Bonanza was a very successful western on TV. One actor, though, would become Michael Landon’s stunt double on Little House on the Prairie.
Who was it and for what show? OK, so it was for Little House on the Prairie.
The actor’s name is Hal Burton, according to IMDb. Between 1966-68, Burton performed stunts in 11 episodes of the NBC drama. Between 1967-69, he was a stunt double in five episodes.
Burton was Landon’s stunt double for one episode in 1974 of Little House on the Prairie. His career also has included stunt work in movies over the years, too. Among those are Iron Man, Django Unchained, The Scorpion King, Wild Wild West, and Rush Hour.
Little House on the Prairie, which starred Landon, Karen Grassle, Melissa Gilbert, Melissa Sue Anderson, and Alison Arngrim, ran for eight seasons. A sequel called Little House: A New Beginning aired in the 1982-83 television season.
Obviously, if you have ever seen Bonanza, then you know Landon played “Little Joe” Cartwright. Other cast members included Lorne Greene, Dan Blocker, Pernell Roberts, and Mitch Vogel.
‘Bonanza’ Star Lorne Greene Gets Guest-Starring Role On Another Landon Show
If you think that Michael Landon had any hard feelings toward Bonanza star Lorne Greene, then that appears not to be the case.
Landon, after his time on the western ended, would go on and create Little House on the Prairie. Then he followed that up with Highway to Heaven.
It was in that show where Landon and Greene crossed paths again. In Highway to Heaven, Landon played Jonathan Smith, an angel sent to Earth to help those with problems.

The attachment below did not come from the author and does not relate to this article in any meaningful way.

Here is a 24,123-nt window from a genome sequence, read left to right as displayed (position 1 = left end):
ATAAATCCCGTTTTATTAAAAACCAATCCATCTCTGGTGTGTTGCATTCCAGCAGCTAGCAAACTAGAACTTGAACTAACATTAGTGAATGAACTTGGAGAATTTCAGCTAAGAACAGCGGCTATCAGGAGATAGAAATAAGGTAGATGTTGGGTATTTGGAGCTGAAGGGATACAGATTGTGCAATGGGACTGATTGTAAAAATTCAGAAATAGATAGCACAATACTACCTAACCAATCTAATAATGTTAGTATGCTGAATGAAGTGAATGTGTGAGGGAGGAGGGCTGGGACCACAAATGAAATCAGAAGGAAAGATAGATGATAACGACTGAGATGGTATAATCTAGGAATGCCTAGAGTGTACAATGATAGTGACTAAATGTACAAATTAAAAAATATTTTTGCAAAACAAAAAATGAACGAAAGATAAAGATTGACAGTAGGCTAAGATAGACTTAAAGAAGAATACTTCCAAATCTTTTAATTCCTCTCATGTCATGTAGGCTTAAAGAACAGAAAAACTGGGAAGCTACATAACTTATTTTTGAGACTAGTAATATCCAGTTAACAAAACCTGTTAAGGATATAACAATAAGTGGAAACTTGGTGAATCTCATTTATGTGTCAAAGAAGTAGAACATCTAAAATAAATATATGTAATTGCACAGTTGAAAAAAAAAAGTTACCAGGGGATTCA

Fred Fusco, played by Lorne Greene, Landon’s dad from Bonanza, appeared on Nov. 20, 1985.
Fusco was an actor in a failing Broadway play. In the play, though, the actor speaks to God and keeps seeing him.
After the first show, Fusco sees God sitting as part of the audience in an orchestra seat. What is this episode called? The Smile in the Third Row. Fusco would make sure God had the best seat in the house.
TV Western Made Its Debut On NBC In September 1959 With Landon, Greene on Board
Bonanza made its debut on NBC in September 1959. The series’ first show was titled “A Rose for Lotta.”
One of the interesting side notes from this first season is that guest stars were paid more than the Cartwrights.
Bonanza producers didn’t feel that the series regulars were recognizable enough to carry the show.
That changed in 1961 when it became the highest-rated scripted show on TV.
The next 10 years would find Bonanza at No. 1 among the top-five shows in Nielsen ratings.